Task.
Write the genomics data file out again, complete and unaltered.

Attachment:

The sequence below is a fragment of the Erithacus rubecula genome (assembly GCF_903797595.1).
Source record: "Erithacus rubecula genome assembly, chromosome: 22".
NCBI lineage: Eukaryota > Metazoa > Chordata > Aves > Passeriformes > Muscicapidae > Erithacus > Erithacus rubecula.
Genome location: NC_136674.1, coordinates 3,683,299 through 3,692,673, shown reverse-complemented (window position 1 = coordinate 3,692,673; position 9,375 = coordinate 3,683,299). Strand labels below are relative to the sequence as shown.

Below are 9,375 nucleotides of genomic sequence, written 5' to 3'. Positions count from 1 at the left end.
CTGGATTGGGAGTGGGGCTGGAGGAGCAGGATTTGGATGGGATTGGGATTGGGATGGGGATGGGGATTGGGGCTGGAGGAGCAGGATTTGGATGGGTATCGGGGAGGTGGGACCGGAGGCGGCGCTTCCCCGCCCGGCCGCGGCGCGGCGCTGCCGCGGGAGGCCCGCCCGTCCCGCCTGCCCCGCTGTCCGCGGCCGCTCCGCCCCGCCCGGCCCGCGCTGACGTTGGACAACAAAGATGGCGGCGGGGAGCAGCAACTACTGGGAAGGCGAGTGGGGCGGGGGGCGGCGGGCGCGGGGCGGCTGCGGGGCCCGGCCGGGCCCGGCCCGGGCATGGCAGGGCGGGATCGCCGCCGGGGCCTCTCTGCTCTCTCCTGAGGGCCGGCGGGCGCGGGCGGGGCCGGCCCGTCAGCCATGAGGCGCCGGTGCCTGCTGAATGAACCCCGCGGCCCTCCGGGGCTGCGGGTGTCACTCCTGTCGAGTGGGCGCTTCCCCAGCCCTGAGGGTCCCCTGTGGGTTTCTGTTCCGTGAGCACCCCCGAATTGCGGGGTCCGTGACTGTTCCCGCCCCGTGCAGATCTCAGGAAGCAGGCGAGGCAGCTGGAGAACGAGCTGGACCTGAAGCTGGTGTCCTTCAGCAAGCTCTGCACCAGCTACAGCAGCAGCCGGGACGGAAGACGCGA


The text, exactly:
The sequence below is a fragment of the Erithacus rubecula genome (assembly GCF_903797595.1).
Source record: "Erithacus rubecula genome assembly, chromosome: 22".
NCBI lineage: Eukaryota > Metazoa > Chordata > Aves > Passeriformes > Muscicapidae > Erithacus > Erithacus rubecula.
Genome location: NC_136674.1, coordinates 3,683,299 through 3,692,673, shown reverse-complemented (window position 1 = coordinate 3,692,673; position 9,375 = coordinate 3,683,299). Strand labels below are relative to the sequence as shown.

Below are 9,375 nucleotides of genomic sequence, written 5' to 3'. Positions count from 1 at the left end.
CTGGATTGGGAGTGGGGCTGGAGGAGCAGGATTTGGATGGGATTGGGATTGGGATGGGGATGGGGATTGGGGCTGGAGGAGCAGGATTTGGATGGGTATCGGGGAGGTGGGACCGGAGGCGGCGCTTCCCCGCCCGGCCGCGGCGCGGCGCTGCCGCGGGAGGCCCGCCCGTCCCGCCTGCCCCGCTGTCCGCGGCCGCTCCGCCCCGCCCGGCCCGCGCTGACGTTGGACAACAAAGATGGCGGCGGGGAGCAGCAACTACTGGGAAGGCGAGTGGGGCGGGGGGCGGCGGGCGCGGGGCGGCTGCGGGGCCCGGCCGGGCCCGGCCCGGGCATGGCAGGGCGGGATCGCCGCCGGGGCCTCTCTGCTCTCTCCTGAGGGCCGGCGGGCGCGGGCGGGGCCGGCCCGTCAGCCATGAGGCGCCGGTGCCTGCTGAATGAACCCCGCGGCCCTCCGGGGCTGCGGGTGTCACTCCTGTCGAGTGGGCGCTTCCCCAGCCCTGAGGGTCCCCTGTGGGTTTCTGTTCCGTGAGCACCCCCGAATTGCGGGGTCCGTGACTGTTCCCGCCCCGTGCAGATCTCAGGAAGCAGGCGAGGCAGCTGGAGAACGAGCTGGACCTGAAGCTGGTGTCCTTCAGCAAGCTCTGCACCAGCTACAGCAGCAGCCGGGACGGAAGACGCGA